BB: Now I thought the Arena Football League went out of business. What's up with that?

Booth: They did. But I think it's seven original arena football teams from 2008 they came back in and took some of the higher tier Arena Football 2 teams and merged them together. So right now there's 15 teams.

BB: But no Georgia Force?

Booth: I wish. I really do. Actually I was up at the Falcons facility last week because we had an open tryout and I had to borrow some stuff from one of the equipment guys. They still had the nets up. I was like are they coming back? And he was like ‘Nah.' They just leave the nets up.

BB: You coached on the Georgia Force team that reached the ArenaBowl in 2005. What do you remember about that season?

Booth: It was a lot of fun. We had a good team and a good coaching staff. Doug Plank was our head coach and has had a lot of success in the arena game. I think we meshed good as a coaching staff with the group of vets and the young guys really kind of hit. The one thing I remember most was winning the conference championship against Orlando down at Philips (Arena). There was 13 or 14,000 and it was just electric. The one thing I can say, I also coached in the ArenaBowl in 2001 with the Nashville Kats, and we played in Grand Rapids. Arthur Blank treated that like a Super Bowl. He chartered a plane, after the game we closed off ESPN Zone and we had it for five or six hours. It was a first class organization. It was nice. It was a lot of fun. We won a lot of games and went to the ArenaBowl and got to spend four or five days out in Vegas.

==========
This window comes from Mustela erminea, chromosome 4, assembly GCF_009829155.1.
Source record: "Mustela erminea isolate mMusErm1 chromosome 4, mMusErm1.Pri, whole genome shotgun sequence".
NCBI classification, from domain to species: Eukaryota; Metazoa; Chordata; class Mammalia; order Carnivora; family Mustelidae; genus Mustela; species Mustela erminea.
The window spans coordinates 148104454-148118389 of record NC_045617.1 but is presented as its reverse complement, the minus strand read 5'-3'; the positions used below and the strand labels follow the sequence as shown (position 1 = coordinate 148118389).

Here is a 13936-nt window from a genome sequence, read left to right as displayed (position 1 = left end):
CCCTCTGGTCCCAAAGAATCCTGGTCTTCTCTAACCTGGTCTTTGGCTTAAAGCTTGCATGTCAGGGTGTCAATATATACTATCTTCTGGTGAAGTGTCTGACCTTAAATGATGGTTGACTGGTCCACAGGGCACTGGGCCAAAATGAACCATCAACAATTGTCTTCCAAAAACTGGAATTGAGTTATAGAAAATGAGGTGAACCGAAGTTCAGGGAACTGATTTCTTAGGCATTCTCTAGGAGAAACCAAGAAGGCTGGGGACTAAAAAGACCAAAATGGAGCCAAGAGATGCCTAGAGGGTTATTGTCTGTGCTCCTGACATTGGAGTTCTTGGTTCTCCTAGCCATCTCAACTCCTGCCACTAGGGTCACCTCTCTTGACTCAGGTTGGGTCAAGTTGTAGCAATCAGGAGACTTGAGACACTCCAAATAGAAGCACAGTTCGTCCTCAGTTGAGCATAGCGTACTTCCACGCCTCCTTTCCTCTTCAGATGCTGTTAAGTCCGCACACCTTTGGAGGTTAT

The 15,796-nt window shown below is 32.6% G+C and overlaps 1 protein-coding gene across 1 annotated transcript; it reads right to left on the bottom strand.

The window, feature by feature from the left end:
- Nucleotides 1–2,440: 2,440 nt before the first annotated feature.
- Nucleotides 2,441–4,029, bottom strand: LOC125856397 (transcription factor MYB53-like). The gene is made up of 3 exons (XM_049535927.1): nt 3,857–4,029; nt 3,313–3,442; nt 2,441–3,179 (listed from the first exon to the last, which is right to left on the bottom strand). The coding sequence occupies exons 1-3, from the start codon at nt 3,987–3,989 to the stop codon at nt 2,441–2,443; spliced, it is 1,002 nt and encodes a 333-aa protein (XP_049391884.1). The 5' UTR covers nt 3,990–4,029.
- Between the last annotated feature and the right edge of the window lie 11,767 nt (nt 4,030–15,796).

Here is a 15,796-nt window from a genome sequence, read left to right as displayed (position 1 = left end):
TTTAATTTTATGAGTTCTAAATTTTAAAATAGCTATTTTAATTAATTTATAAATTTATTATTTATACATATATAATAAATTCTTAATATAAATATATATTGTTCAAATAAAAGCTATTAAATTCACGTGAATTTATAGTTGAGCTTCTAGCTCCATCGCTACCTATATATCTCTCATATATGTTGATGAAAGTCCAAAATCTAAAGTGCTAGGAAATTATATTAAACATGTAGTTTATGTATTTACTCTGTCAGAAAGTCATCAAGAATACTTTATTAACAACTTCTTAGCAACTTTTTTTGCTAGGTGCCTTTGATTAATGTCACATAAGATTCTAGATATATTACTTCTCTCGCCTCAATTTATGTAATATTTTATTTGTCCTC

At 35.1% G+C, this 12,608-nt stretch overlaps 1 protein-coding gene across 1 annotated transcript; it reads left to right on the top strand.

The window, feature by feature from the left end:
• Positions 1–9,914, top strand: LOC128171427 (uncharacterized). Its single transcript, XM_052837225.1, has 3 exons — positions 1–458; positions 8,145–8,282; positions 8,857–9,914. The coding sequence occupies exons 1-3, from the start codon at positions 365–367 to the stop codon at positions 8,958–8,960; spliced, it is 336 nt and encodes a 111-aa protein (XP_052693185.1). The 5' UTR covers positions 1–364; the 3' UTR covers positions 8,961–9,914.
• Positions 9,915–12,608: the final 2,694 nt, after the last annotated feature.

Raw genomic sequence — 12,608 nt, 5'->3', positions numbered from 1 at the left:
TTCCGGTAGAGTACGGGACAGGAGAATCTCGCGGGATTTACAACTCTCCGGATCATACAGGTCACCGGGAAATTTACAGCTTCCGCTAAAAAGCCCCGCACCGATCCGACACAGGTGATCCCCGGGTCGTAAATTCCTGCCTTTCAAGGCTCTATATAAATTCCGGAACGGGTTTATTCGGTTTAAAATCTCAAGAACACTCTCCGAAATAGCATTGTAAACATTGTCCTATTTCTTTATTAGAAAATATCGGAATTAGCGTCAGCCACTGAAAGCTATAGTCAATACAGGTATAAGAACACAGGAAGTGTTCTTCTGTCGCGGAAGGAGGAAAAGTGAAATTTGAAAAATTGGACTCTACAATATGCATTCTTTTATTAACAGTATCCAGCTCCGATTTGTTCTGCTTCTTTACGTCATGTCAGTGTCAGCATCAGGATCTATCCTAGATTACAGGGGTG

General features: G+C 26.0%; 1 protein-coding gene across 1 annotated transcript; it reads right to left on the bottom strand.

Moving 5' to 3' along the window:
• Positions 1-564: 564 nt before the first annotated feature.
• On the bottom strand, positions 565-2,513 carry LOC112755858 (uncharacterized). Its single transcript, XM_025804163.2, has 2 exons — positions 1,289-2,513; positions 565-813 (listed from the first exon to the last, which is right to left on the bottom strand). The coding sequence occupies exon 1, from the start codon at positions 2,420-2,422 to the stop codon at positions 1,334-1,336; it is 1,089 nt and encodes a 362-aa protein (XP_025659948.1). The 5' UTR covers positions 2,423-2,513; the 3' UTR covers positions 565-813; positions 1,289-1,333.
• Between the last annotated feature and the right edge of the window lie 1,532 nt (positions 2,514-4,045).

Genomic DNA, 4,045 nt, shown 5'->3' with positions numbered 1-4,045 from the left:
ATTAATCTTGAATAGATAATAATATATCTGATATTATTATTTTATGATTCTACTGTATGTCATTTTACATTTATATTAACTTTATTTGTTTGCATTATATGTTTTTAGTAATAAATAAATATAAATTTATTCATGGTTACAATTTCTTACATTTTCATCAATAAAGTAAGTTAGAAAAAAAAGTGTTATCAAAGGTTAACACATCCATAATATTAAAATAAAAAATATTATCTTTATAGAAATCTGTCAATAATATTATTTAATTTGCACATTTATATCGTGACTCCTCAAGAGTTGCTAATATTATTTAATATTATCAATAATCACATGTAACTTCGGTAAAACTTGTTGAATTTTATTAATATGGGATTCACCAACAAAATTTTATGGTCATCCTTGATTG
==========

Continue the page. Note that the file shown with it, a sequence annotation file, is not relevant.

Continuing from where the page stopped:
BB: You coached at Arkansas-Monticello. Do you still have any Boll Weevils apparel that you still wear?

Booth: (Laughs) I don't. It was lot fun. Monticello is a small place. But have you seen the KGB commercial where you can text in a question? There's one with a Boll Weevil on there. I was sitting there one day and I was like ‘Wow, I used to be a Boll Weevil.' (In the commercial it says) is there anything worse than an aardvark? Yeah, a Boll Weevil from the University of Arkansas-Monticello. I got a shirt.

BB: I know you coach in Cleveland, but have you made it over to Canton for the Pro Football Hall of Fame?